Instructional Design — Media, Strategies, & Methods
Media, strategies, and methods are the various tools that not only deliver the instruction, but also foster the acquisition of performance.
Media is the plural of medium, which in learning and training environments, is the means of communicating and transferring a learning concept or objective to another individual. Media are the replicable “means”, forms, or vehicles by which instruction is formatted, stored, and delivered to the learner (Schwen, 1977).
There are normally two types of training media within a learning program. The first is the instructional setting or major media. For example, you might have your learners go to classroom training for 2 days or have an elearning program delivered to them. The second is the delivery systems within the major medium. These are the various instructional methods that take place within the instructional setting. In the two day class you might have several types of media, such as lectures, videos, programmed instruction, coaching, etc. Another example is an elearning platform with several types of media within it, such as videos, readings, and simulations incorporated into it.
Note that it is not unusual for a medium to carry another medium as in the above examples. McLuhan (1964) gave the example of a television (one form of media) carrying the spoken word (another form of media) of the thoughts of a person. The second medium, the spoken word, can change to best deliver the message, for example rather than speaking the person can draw, act, or write the message.
Just as people use a variety of tones, pitches, rhythm, timbre, loudness, inflections, gestures, etc. to communicate ideas to others; you should also use a variety of media to aid in the transfer of learning. This is also referred to as Blended Learning. Although no one medium is better than another, a particular medium is normally better in certain situations.
For example, showing an engine with labels naming each of the parts is probably more preferable than a long audible file explaining a car and its various parts.
The strategies and methods that will best promote the intended learning are normally selected first , and then the media that will best deliver the learning platform are selected (Clark 2001). This is because some media work better that others when it comes to delivering certain content and contexts.
However, you must know your constraints. For example, shortly after 9/11 a lot of corporations placed restrictions on travel, which meant their employees could not travel to classrooms. And during bad economic times, corporations may have to curtail their budgets, which means you have to find extremely efficient media to transport the content, such as elearning rather than classroom training. Thus it is wise to know you media constraints, so you can plan the methods accordingly.
Learning methods are the conditions which can be implemented to foster the acquisition of competence (Glaser, 1976). It helps to shape information that compensates for or supplants the cognitive process necessary for achievement or motivation (Clark, 2001).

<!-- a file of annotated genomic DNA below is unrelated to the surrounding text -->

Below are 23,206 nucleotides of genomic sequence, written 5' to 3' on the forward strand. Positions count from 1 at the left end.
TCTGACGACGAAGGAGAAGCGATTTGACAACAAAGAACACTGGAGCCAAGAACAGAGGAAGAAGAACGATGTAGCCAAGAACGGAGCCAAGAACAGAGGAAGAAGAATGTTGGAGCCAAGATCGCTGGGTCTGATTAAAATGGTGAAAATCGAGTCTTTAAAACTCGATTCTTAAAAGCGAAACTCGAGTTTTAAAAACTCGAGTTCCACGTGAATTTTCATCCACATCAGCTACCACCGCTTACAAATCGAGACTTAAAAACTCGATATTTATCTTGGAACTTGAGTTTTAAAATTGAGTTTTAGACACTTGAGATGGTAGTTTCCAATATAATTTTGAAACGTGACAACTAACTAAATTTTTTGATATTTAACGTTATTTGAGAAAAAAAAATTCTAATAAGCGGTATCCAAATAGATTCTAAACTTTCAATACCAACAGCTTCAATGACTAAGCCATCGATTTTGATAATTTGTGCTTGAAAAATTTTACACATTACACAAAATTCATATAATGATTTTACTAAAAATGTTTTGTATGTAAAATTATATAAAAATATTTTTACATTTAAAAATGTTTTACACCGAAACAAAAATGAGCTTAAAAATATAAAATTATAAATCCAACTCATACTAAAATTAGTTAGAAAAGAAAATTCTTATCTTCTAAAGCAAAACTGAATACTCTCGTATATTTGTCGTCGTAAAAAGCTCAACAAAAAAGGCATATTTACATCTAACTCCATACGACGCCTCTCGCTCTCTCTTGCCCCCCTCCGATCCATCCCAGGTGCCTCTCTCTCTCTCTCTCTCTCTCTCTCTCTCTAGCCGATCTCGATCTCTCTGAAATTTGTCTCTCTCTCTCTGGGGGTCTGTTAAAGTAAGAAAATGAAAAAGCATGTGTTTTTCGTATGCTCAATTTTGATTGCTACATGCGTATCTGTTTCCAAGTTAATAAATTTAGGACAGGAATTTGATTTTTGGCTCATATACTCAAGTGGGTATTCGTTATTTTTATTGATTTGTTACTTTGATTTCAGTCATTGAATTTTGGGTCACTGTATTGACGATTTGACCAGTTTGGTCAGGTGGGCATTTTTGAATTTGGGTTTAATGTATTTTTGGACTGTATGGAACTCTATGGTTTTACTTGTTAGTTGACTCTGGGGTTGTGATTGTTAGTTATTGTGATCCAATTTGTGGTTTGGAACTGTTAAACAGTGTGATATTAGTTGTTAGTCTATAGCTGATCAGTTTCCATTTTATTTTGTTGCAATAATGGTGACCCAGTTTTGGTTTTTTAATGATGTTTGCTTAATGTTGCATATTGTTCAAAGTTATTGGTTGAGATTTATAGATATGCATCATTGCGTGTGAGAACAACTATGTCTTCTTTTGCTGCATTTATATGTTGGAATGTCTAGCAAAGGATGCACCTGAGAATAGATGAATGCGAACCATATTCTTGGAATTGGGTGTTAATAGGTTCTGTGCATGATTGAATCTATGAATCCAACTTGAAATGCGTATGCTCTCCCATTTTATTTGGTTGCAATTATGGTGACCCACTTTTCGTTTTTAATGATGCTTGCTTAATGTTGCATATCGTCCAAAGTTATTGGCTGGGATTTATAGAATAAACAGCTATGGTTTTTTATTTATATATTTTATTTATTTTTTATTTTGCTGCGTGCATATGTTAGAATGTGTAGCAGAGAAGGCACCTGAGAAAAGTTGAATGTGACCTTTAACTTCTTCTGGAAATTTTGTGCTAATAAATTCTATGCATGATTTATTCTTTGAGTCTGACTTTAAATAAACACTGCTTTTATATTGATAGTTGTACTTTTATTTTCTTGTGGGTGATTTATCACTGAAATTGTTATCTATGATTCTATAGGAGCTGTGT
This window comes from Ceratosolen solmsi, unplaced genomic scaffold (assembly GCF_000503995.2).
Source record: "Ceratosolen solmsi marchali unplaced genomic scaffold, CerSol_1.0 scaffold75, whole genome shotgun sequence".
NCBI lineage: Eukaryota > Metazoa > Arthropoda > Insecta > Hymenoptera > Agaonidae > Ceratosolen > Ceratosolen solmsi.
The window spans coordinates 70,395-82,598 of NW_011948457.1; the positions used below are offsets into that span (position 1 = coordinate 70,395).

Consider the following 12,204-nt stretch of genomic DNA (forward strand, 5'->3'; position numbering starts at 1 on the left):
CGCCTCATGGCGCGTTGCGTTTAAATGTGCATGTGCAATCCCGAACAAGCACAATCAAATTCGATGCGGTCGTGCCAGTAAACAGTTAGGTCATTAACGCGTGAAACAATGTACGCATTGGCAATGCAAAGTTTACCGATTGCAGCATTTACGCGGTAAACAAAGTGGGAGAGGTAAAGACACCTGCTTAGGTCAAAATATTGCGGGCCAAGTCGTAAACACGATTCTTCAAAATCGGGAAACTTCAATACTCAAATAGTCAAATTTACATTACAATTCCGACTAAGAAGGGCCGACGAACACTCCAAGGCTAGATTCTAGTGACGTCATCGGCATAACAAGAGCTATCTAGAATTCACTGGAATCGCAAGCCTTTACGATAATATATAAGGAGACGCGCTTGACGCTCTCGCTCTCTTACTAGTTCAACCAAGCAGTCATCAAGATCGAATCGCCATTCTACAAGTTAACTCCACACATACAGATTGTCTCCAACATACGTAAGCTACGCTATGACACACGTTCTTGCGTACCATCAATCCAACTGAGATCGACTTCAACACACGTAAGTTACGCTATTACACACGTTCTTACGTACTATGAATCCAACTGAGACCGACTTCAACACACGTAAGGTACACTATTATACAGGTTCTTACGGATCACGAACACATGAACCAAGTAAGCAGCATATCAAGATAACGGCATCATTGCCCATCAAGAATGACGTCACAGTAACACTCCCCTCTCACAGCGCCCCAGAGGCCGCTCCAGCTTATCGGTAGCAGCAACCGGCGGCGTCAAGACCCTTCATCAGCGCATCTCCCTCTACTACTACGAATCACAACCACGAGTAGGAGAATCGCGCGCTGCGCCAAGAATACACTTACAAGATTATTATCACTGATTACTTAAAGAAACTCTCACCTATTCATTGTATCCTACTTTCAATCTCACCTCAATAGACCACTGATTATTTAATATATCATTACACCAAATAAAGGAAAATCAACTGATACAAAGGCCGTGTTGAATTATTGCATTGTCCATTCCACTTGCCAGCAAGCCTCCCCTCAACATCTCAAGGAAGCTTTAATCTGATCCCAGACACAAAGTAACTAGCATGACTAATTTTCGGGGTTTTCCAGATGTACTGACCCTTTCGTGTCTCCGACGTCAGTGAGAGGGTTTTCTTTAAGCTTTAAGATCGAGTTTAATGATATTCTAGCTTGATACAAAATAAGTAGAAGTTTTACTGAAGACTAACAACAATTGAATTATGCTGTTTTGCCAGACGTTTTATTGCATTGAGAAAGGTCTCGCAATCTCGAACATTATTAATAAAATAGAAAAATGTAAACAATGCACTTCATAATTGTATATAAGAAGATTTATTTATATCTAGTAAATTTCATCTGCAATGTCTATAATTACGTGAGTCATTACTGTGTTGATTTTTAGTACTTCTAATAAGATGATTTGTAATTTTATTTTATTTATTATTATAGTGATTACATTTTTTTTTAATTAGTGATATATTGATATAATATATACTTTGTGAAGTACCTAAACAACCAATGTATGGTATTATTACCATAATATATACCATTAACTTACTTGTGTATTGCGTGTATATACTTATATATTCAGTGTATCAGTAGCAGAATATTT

For example, Keller's Personalized of Instruction (PSI) is normally presented in text, which is the medium. It then uses methods to structure and self-pace the lessons in order to increase the possibility of learning.
A method is normally thought of as a particular procedure for accomplishing or approaching a task. On the other hand, a strategy is more of a comprehensive plan of action designed to achieve a major goal.
Thus learning methods are normally parts of the overall strategy. For example, you use certain learning methods to teach a skill, but your strategy has to include evaluation methods to ensure the learners actually learned the skills and retention methods to ensure that the new skills do not fade away before the learners can put the new skills to productive use.
Learning strategies determine the approach for achieving the learning objectives and are included in the pre-instructional activities, information presentation, learner activities, testing, and follow-through. The strategies are usually tied to the needs and interests of students to enhance learning and are based on many types of learning styles (Ekwensi, Moranski, & Townsend-Sweet, 2006).
Learning strategies basically encompass the entire spectrum of a learning environment, to include processes, such as media, methods, technologies, and styles.
And most importantly, strategies tie in both the learning methods and media to ensure they meet the needs of the organization's goals.
Listed below are some links to media, methods, and strategies examples:
- Distance Learning
- Performance Aids
- Social Learning & Social Media
- Action Learning
- Boot Camp
- Personalized System of Instruction
- Programmed Learning
- 70-20-10 Learning and Training Model
- Active Learning
- Blended Learning
- Just in Time Learning
- Learners' Framework
- Formal & Informal Learning
Clark, R. (2001). Learning from Media: Arguments, Analysis, and Evidence. Greenwich, Connecticut: Information Age Publishing.
Glaser, R. 1976. Components of a psychology instruction: Towards a science of design. Review of Educational Research, 46(1), 1-24.
Ekwensi, F. Moranski, J., & Townsend-Sweet, M., (2006). E-Learning Concepts and Techniques. Bloomsburg University of Pennsylvania's Department of Instructional Technology. 5.1 Instructional Strategies for Online Learning. Retrieved November 8, 2008: http://iit.bloomu.edu/Spring2006_eBook_files/ebook_spring2006.pdf
McLuhan, M. (1964). Understanding Media: The Extensions of Man. Massachusetts: First MIT Press.
Schwen, T. 1977. Professional scholarship in educational settings: Criteria for inquiring. AV Communication Reviews, 25, 35-79.